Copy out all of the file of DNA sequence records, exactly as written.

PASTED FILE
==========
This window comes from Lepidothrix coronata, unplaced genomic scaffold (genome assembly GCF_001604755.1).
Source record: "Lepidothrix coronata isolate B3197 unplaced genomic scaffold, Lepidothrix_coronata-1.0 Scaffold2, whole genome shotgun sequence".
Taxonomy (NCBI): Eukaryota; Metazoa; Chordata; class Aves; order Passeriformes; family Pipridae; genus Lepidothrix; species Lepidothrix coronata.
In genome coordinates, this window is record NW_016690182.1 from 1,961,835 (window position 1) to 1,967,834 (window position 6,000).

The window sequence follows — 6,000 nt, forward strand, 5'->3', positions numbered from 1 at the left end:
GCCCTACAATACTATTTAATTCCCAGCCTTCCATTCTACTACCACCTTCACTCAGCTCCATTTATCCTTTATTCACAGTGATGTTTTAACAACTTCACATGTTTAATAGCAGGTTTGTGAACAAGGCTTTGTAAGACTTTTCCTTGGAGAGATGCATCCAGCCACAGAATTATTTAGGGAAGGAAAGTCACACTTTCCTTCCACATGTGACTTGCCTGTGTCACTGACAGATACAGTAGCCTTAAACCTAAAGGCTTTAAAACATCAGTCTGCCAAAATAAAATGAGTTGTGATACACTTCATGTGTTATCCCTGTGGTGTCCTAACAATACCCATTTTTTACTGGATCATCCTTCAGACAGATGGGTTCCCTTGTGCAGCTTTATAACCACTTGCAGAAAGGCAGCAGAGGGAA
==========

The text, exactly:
This window comes from Lepidothrix coronata, unplaced genomic scaffold (genome assembly GCF_001604755.1).
Source record: "Lepidothrix coronata isolate B3197 unplaced genomic scaffold, Lepidothrix_coronata-1.0 Scaffold2, whole genome shotgun sequence".
Taxonomy (NCBI): Eukaryota; Metazoa; Chordata; class Aves; order Passeriformes; family Pipridae; genus Lepidothrix; species Lepidothrix coronata.
In genome coordinates, this window is record NW_016690182.1 from 1,961,835 (window position 1) to 1,967,834 (window position 6,000).

The window sequence follows — 6,000 nt, forward strand, 5'->3', positions numbered from 1 at the left end:
GCCCTACAATACTATTTAATTCCCAGCCTTCCATTCTACTACCACCTTCACTCAGCTCCATTTATCCTTTATTCACAGTGATGTTTTAACAACTTCACATGTTTAATAGCAGGTTTGTGAACAAGGCTTTGTAAGACTTTTCCTTGGAGAGATGCATCCAGCCACAGAATTATTTAGGGAAGGAAAGTCACACTTTCCTTCCACATGTGACTTGCCTGTGTCACTGACAGATACAGTAGCCTTAAACCTAAAGGCTTTAAAACATCAGTCTGCCAAAATAAAATGAGTTGTGATACACTTCATGTGTTATCCCTGTGGTGTCCTAACAATACCCATTTTTTACTGGATCATCCTTCAGACAGATGGGTTCCCTTGTGCAGCTTTATAACCACTTGCAGAAAGGCAGCAGAGGGAA